Ruins to Historic Landmark

The ruins pictured here is what remains of the Dungeness, home of Thomas and Lucy Carnegie.  This home, mansion actually, was built on Cumberland Island off the eastern coast of Georgia and Florida in 1884.  What was certainly a handsome island home burned in 1950, not to be rebuilt, but left for tourists to wander and wonder!

Ruins @ Cumberland Island

Certainly the Carnegie’s never intended or imagined their opulent home would one day exist as a burned out shell.  Surely it was a tragic loss.  Not just the building, but all of the furnishings, the tapestries, photographs, hunting trophies, knickknacks, and such.  All the things that would have made Dungeness a home for family and memories.

This photo of Dungeness is one of my favorite pictures from the day we (Randy and I) spent on Cumberland Island.  First of all, it recalls to my mind the adventurous and fun-filled day we enjoyed celebrating our anniversary.  ferry-boat Cumberland

As one might guess, the only way to arrive on the island is by boat.  Accordingly, we were advised to arrive plenty early (a personal challenge) for the ferry at the beginning of the day.  The greater consequence for lacking timeliness was at the end of our tour.  Missing the ferry-boat would require us to make an extremely expensive (for us) overnight reservation at the Greyfield Inn.

Once we arrived on the island, we walked shaded pathways along mossy oaks until we arrived at the front porch of the Greyfield Inn.  The inn would be our base camp for the day.  There was a debriefing in the library, a tour of the inn, a box lunch (beware men – no meat), maps, and bicycles to ride anywhere on the island.  Oh, but remember, there are no paved roads, no road signs, and you must be back in time to catch the ferry-boat!

 

Oh, my goodness, it was a day to fulfill the deepest longings of my adventurous heart! Equally, it was a stretch for my dear husband.  What a day.  What a day, indeed!

mossy oaks cumberland

We rode bicycles to the Dungeness ruins.  After resting a bit, we explored our way to the unmarked path to the beach.  Leave the bikes behind and follow the previous footprints through the sand.  There it was… the great Atlantic Ocean, shells galore, and not another human being in sight.  No wonder Cumberland Island carries the nickname of “Skinny Dip Island”.   (That was a bonus idea Randy felt made up for the veggie lunch!)

After running for the gigantic front porch during a sudden downpour and lightning show, we took a break with a wonderfully hot cup of coffee watching the show from rocking chairs.  Once the rain let up and the sun popped out again, we walked the pathways around the inn looking for a wild horse.  Suddenly, right in front of us, there were two beautiful horses. Spectacular!

two wild horses cumberland

 

Now before you feel this is a paid advertisement (which it is not) for the Greyfield Inn or Cumberland Island National Seashore, let me move along to the other reason I love the picture of the Dungeness ruins.  It reminds me of this passage in Isaiah.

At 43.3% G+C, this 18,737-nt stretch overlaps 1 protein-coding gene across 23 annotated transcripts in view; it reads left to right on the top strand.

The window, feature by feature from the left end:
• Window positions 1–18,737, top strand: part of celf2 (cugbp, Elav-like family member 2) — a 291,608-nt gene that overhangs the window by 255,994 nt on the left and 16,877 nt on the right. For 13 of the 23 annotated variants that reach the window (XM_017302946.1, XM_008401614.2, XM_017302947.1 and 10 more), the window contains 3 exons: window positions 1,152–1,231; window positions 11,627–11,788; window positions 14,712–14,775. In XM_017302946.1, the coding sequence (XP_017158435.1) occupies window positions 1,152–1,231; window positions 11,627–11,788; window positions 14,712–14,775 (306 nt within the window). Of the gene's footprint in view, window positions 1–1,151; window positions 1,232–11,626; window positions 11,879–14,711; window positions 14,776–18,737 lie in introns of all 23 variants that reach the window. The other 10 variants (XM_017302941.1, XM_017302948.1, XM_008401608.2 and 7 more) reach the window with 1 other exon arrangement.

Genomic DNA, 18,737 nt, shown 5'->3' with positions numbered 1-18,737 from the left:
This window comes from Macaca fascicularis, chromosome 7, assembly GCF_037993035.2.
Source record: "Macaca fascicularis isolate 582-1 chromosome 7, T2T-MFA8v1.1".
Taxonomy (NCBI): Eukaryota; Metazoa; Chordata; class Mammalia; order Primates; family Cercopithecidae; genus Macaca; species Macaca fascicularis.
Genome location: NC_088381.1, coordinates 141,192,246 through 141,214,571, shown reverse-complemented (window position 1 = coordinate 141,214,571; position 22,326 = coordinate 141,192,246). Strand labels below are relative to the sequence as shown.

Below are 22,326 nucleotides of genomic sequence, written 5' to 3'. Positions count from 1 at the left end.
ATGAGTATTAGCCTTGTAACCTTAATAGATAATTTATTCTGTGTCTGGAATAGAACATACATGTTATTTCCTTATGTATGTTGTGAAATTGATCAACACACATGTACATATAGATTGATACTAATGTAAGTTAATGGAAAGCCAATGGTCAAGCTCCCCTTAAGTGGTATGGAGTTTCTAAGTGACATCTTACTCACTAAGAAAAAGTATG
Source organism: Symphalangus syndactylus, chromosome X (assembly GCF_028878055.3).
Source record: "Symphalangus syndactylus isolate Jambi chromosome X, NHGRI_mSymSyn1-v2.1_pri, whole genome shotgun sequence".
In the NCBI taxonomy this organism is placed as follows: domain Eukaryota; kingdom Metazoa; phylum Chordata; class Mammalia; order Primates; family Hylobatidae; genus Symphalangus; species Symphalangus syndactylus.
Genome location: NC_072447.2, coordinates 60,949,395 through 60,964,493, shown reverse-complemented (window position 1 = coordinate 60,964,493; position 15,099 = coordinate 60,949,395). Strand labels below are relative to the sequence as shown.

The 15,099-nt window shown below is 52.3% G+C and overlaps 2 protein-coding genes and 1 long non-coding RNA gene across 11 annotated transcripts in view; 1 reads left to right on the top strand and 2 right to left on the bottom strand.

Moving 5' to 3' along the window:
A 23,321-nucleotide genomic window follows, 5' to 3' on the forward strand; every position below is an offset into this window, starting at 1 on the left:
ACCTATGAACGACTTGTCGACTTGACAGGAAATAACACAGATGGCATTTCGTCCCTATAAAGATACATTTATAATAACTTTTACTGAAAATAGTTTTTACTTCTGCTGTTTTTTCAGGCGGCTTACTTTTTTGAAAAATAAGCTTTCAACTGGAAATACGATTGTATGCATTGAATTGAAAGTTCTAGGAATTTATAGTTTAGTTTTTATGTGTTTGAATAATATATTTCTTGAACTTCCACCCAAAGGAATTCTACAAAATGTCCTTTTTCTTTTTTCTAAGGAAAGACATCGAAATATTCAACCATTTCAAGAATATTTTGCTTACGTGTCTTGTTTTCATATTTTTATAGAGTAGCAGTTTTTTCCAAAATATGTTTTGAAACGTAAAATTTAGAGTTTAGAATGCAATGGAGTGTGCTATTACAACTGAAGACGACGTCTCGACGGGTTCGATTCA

And the Lord will guide you continually
    and satisfy your desire in scorched places
    and make your bones strong;
and you shall be like a watered garden,
    like a spring of water,
    whose waters do not fail.
And your ancient ruins shall be rebuilt;
    you shall raise up the foundations of many generations;
you shall be called the repairer of the breach,
    the restorer of streets to dwell in.     (Isaiah 58:11-12 esv)

Greyfield Inn Cumberland

At the time of our visit to Cumberland Island, Randy and I were celebrating our 27th wedding anniversary.  It was a glorious time and we threw our whole selves into honoring our silver+ mile marker!

You see, we had (since the day we spoke our vows to one another) fully intended and anticipated reaching our silver, and our gold (and whatever comes after that) anniversaries.  We set out from the beginning to build a remarkably handsome home called family in which to raise children and collect photographs, trophies and knickknacks representing a lifetime of successful and happy – don’t forget God-honoring – memories.

 

And we did.  Yes, thanks to God, and nothing of ourselves that we ever accomplished a beautiful home into which He added our two precious seeds – our sons – blessings from God.
IMG_20150221_161728_979-1

However, it is not an exaggeration to report this; raising sons to men with a Christian world view in the 21st century is not for the faint of heart!  The storms came and the winds blew hard against our beautiful home.  Lightning flashed and thunder cracked over our precious family until one day we looked up, Randy and I, and I said to him amidst the emotional rubble, “How did we get here?”

 

Much like the Dungeness scenario, no one lost their life in the fire.  We are grateful for all that was left in tact.  However, the casualties were pretty significant and no one walked away from the scene unharmed.  Wiser though.  Less judgmental.  More hopeful.  Grace infused – forgiving more often than not.  And (unlike the Carnegie family) we’ve been rebuilding.  I must say I have found Father God true to His Word, and far more generous than our mere mortal expectations.

And your ancient ruins shall be rebuilt;
    you shall raise up the foundations of many generations;
you shall be called the repairer of the breach,
    the restorer of streets to dwell in.     (Isaiah 58:12esv)

Oh yes, Lord, You are doing it.  Oh yes, Lord, You are doing this redemption work in me…in my marriage… and in our seeds.  You promise is here, and I receive it for the raising up of many generations yet to come.  Thank You, Father.  Thank You!


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